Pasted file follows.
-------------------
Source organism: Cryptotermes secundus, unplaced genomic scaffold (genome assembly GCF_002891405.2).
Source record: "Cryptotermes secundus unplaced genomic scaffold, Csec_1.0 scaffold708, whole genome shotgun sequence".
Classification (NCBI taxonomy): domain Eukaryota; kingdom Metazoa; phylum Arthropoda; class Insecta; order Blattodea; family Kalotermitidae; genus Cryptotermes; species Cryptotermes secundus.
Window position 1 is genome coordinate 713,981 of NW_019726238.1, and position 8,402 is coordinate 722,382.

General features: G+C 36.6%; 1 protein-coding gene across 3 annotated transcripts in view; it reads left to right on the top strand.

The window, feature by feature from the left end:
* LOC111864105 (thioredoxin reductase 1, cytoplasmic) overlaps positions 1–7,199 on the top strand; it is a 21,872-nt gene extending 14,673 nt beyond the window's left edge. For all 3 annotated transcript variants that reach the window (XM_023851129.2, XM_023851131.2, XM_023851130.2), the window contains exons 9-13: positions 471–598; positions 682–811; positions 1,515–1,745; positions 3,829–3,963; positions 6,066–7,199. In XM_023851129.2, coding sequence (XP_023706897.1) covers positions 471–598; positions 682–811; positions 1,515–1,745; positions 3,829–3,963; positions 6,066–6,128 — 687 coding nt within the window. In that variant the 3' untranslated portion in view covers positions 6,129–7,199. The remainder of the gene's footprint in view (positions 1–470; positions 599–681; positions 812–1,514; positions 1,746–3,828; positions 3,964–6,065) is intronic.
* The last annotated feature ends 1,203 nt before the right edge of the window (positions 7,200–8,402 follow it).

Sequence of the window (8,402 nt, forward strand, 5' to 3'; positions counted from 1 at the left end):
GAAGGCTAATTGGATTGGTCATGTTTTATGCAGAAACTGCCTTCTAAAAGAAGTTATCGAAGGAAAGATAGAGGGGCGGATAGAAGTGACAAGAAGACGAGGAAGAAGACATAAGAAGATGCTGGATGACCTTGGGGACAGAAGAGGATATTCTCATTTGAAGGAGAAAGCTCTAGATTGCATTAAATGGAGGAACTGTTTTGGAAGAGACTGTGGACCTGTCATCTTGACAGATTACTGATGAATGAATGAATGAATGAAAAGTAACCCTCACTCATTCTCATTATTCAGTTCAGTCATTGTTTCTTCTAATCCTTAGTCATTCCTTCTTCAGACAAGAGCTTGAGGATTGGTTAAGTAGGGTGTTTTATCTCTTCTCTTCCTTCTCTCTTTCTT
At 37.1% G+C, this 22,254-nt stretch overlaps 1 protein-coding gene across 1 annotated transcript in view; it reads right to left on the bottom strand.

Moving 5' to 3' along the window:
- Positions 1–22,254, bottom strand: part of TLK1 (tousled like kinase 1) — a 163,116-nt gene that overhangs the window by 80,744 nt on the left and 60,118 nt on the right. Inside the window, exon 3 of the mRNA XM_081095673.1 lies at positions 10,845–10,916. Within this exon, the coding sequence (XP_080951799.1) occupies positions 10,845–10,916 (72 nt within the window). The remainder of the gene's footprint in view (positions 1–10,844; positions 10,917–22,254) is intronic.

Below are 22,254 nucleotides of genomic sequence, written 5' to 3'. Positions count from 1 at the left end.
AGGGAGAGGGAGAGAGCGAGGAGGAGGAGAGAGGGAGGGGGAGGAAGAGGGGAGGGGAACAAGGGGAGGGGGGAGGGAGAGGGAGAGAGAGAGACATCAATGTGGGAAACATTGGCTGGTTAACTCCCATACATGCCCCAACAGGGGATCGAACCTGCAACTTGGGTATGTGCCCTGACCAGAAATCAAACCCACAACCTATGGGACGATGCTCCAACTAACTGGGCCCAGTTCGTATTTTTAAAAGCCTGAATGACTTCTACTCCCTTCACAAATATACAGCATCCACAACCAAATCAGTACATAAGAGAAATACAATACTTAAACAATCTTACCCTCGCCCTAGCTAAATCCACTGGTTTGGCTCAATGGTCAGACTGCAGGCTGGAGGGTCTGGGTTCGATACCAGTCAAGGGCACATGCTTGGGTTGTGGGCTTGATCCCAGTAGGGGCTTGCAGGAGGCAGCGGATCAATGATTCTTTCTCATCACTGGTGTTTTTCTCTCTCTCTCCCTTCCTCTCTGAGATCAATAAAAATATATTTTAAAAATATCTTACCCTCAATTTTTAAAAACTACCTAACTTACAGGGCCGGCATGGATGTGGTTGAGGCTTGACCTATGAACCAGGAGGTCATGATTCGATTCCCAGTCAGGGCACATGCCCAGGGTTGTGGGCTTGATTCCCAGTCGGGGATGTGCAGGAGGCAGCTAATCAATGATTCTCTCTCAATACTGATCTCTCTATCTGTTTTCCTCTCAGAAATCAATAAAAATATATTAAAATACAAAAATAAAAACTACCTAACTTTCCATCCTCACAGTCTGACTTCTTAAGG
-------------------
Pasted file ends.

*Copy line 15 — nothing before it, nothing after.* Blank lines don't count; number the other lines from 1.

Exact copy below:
AGGGAGAGGGAGAGAGCGAGGAGGAGGAGAGAGGGAGGGGGAGGAAGAGGGGAGGGGAACAAGGGGAGGGGGGAGGGAGAGGGAGAGAGAGAGACATCAATGTGGGAAACATTGGCTGGTTAACTCCCATACATGCCCCAACAGGGGATCGAACCTGCAACTTGGGTATGTGCCCTGACCAGAAATCAAACCCACAACCTATGGGACGATGCTCCAACTAACTGGGCCCAGTTCGTATTTTTAAAAGCCTGAATGACTTCTACTCCCTTCACAAATATACAGCATCCACAACCAAATCAGTACATAAGAGAAATACAATACTTAAACAATCTTACCCTCGCCCTAGCTAAATCCACTGGTTTGGCTCAATGGTCAGACTGCAGGCTGGAGGGTCTGGGTTCGATACCAGTCAAGGGCACATGCTTGGGTTGTGGGCTTGATCCCAGTAGGGGCTTGCAGGAGGCAGCGGATCAATGATTCTTTCTCATCACTGGTGTTTTTCTCTCTCTCTCCCTTCCTCTCTGAGATCAATAAAAATATATTTTAAAAATATCTTACCCTCAATTTTTAAAAACTACCTAACTTACAGGGCCGGCATGGATGTGGTTGAGGCTTGACCTATGAACCAGGAGGTCATGATTCGATTCCCAGTCAGGGCACATGCCCAGGGTTGTGGGCTTGATTCCCAGTCGGGGATGTGCAGGAGGCAGCTAATCAATGATTCTCTCTCAATACTGATCTCTCTATCTGTTTTCCTCTCAGAAATCAATAAAAATATATTAAAATACAAAAATAAAAACTACCTAACTTTCCATCCTCACAGTCTGACTTCTTAAGG